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Chapter 1 – Pathology and Classification

WHO classification of bone sarcomas (1)

Primary tumours of bone are relatively rare and bone sarcomas account for only 0.2% of all neoplasms. ~58 different bone tumours are recognised by the WHO.

Most bone tumours show a specific anatomical bone distribution and affect specific age groups.

Approximately 43% of bone sarcomas arise around the knee. The second most common site is the pelvis.

 

A multidisciplinary approach with correlation between radiological features and morphology is mandatory for correct diagnosis, since the morphology of different tumours (benign and malignant) may show considerable overlap.

Bone tumours vary widely in their biological behavior and are grouped in concordance with STSs into benign, intermediate (locally aggressive/rarely metastasising) or malignant.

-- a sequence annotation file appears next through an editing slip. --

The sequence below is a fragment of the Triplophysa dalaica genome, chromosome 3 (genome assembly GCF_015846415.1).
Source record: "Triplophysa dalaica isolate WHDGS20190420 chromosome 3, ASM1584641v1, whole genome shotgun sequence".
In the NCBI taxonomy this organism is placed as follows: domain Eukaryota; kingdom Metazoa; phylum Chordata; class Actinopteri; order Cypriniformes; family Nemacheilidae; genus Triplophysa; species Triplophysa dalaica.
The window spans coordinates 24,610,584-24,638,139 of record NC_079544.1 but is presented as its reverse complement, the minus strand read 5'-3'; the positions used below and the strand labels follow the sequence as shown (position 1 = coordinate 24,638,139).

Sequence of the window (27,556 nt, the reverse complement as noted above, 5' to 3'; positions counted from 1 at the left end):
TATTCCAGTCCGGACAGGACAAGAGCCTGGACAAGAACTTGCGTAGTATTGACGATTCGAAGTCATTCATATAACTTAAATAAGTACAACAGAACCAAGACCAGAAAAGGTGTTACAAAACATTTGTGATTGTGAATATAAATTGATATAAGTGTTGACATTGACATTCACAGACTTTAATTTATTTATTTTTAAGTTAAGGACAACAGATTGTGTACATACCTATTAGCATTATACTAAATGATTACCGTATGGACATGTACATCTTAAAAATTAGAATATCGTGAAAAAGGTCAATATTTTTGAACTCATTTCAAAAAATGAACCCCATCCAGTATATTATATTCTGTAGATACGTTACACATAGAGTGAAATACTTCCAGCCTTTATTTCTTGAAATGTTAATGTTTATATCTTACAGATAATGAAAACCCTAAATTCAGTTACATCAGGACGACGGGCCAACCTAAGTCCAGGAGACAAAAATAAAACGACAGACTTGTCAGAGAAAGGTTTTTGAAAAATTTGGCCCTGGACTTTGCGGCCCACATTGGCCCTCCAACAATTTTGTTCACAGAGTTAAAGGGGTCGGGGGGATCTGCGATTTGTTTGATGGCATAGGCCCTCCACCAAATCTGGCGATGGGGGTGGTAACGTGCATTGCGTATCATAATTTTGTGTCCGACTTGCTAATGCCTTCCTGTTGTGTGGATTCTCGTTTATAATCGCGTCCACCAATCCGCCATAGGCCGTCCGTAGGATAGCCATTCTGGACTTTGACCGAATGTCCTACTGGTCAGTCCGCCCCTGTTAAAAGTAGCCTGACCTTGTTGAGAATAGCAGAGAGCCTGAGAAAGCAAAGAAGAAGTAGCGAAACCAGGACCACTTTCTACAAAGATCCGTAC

In contrast to the FNCLCC STS grading, the histotype determines the histological grade of most bone sarcomas.

Exceptions are chondrosarcoma and leiomyosarcoma, for which separate grading systems are used.

The significance of histological grading in chondrosarcoma is limited by interobserver variability.

 

REVISION QUESTIONS

1. Is chondrosarcoma typically located in the metaphysis or epiphysis of the long bone?
2. What is mandatory for a correct diagnosis in bone tumours?
3. What is bone sarcoma grading based on?

Classification of STS: histological grading WHO classification of bone sarcomas - 2

Chapter 1 – Pathology and Classification

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